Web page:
Prime Minister Scott Morrison has been forced to defend the government's handling of Brittany Higgins' rape allegation and the historic rape allegation against Christian Porter in a bombshell A Current Affair interview.
Host Tracy Grimshaw grilled the country's leader in Thursday evening's episode, questioning Mr Morrison about his reserved approach to serious allegations of sexual misconduct within Parliament House.
During the fiery interview, a frustrated Grimshaw also suggested Mr Morrison was in a "bubble" and didn't understand the depth of the issues facing Australian women on a daily basis.
The host appeared particularly disturbed when Mr Morrison commented that the severity of violence faced by women every day had only started to become more "crystallised in this past five weeks" since Ms Higgins came forward.
"Are you saying really that the enormity of this issue, that women deal with every single day, has only become apparent to you in the last month?" she asked.
Mr Morrison denied that, saying he was "doing everything I can to understand it as best I can".
Grimshaw pressed him further, requesting that he explain why he hadn't taken any action prior to the allegation made by Brittany Higgins.
"If you are saying you have been aware of the enormity of this issue preceding Brittany Higgins coming out a month ago..." Grimshaw began.
“At a different level, “ the prime minister interrupted. “This has taken me deeper into this issue than I’ve appreciated before.”
"Where have you been?" Grimshaw questioned.
“I think that’s a bit unfair Tracy," Mr Morrison said. "Because I think there are many people across this country who - you lived with it everyday. You’ve lived with it, I’m sure you’re whole life you have.
"Women do. But you are not on an island, or maybe you are in a bubble. You must know, you have a wife, you have daughters, you have referenced them several times. How did you not know the depth of it?" Grimshaw argued.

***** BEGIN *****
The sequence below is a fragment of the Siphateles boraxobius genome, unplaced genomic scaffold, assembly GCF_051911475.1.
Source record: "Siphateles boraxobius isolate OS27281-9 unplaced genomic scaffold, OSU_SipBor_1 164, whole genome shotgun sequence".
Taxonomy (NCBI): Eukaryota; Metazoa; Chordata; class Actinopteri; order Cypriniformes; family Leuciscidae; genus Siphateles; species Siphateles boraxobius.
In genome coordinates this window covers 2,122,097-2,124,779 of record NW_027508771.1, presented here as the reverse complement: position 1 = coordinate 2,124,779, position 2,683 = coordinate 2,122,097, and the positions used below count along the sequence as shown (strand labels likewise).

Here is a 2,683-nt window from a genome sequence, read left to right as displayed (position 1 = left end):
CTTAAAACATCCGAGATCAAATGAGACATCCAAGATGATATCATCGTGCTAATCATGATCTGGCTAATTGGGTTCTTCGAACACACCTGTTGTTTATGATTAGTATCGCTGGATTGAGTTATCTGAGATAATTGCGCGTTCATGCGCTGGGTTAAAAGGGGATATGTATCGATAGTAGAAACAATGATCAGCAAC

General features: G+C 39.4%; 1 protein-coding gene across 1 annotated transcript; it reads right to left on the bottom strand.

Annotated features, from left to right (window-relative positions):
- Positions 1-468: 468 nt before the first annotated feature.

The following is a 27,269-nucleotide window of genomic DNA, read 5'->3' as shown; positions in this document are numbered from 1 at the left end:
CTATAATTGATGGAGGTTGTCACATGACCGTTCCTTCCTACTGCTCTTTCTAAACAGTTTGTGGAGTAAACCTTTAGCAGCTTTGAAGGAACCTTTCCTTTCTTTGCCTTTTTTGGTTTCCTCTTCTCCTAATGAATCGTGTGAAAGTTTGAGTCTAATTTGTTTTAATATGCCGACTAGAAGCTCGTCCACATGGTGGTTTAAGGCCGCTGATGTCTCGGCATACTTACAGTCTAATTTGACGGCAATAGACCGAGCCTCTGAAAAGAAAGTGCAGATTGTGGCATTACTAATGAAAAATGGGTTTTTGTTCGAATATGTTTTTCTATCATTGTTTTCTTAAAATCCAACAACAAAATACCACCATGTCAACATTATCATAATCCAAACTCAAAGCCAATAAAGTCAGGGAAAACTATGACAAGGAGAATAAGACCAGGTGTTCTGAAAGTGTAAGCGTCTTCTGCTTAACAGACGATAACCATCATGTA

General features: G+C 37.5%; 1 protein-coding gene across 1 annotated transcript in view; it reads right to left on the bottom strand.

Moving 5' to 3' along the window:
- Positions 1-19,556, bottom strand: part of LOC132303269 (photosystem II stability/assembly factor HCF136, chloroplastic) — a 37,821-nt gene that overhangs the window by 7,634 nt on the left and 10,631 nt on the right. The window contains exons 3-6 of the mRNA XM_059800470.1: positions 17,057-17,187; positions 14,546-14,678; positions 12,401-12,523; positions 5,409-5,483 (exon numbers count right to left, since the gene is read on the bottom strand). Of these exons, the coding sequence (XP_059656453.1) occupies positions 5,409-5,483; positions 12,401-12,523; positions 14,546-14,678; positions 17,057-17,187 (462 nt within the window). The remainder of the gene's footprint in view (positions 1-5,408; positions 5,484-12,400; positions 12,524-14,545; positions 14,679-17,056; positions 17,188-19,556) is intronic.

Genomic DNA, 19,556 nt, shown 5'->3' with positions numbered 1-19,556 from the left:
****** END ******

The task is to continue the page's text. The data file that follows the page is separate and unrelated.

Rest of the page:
The prime minister maintained that the case of Brittany Higgins had served as a "wake-up call", which had "taken me deeper into this issue than I have appreciated before".
"It hasn't been a wake-up call to 52% of Australians," Grimshaw hit back.
ScoMo denies 'political problem' handling of women's march
In reference to the Women's March for Justice, which took place outside Parliament House as well as capital cities across the county on Monday last week, Grimshaw questioned why Mr Morrison refused to attend.
"You said to them 'I will meet a couple of you on my turf, on my time, on my terms, or nothing'. And then you said, 'and my Minister for Women, she thinks what I think'," she said.
Mr Morrison maintained that he had never gone to a protest, and believed his offer to meet with a select few women to converse "behind closed doors" was a sufficient solution.
"Can't you make exceptions?" Grimshaw said.
Using Brittany Higgins' claim that her rape allegation was handled like a "political problem", she accused Mr Morrison of handling the march with the same approach.
He claimed he had "never looked at it in that way" and disagreed with her perspective.
PM 'automatically believed Christian Porter'
Grimshaw also accused Mr Morrison of immediately believing Attorney-General Christian Porter's claim of innocence following the emergence of a historical rape allegation involving a woman who last year took her own life.
Mr Morrison defended his position stating that "the police have decided that there is no further investigation".
"There really wasn't an investigation because his accuser died, she took her life. There really hasn't been an investigation. There has been no investigation, prime minister, you have just believed him," Grimshaw said.
The prime minister again said he was merely "respecting the rule of law in this country" and revealed that both Mr Porter and Defence Minister Linda Reynolds would continue to "play a very important role in my cabinet".
Mr Porter is currently on mental health leave, while Ms Reynolds is on physical health leave.
Do you have a story tip? Email: firstname.lastname@example.org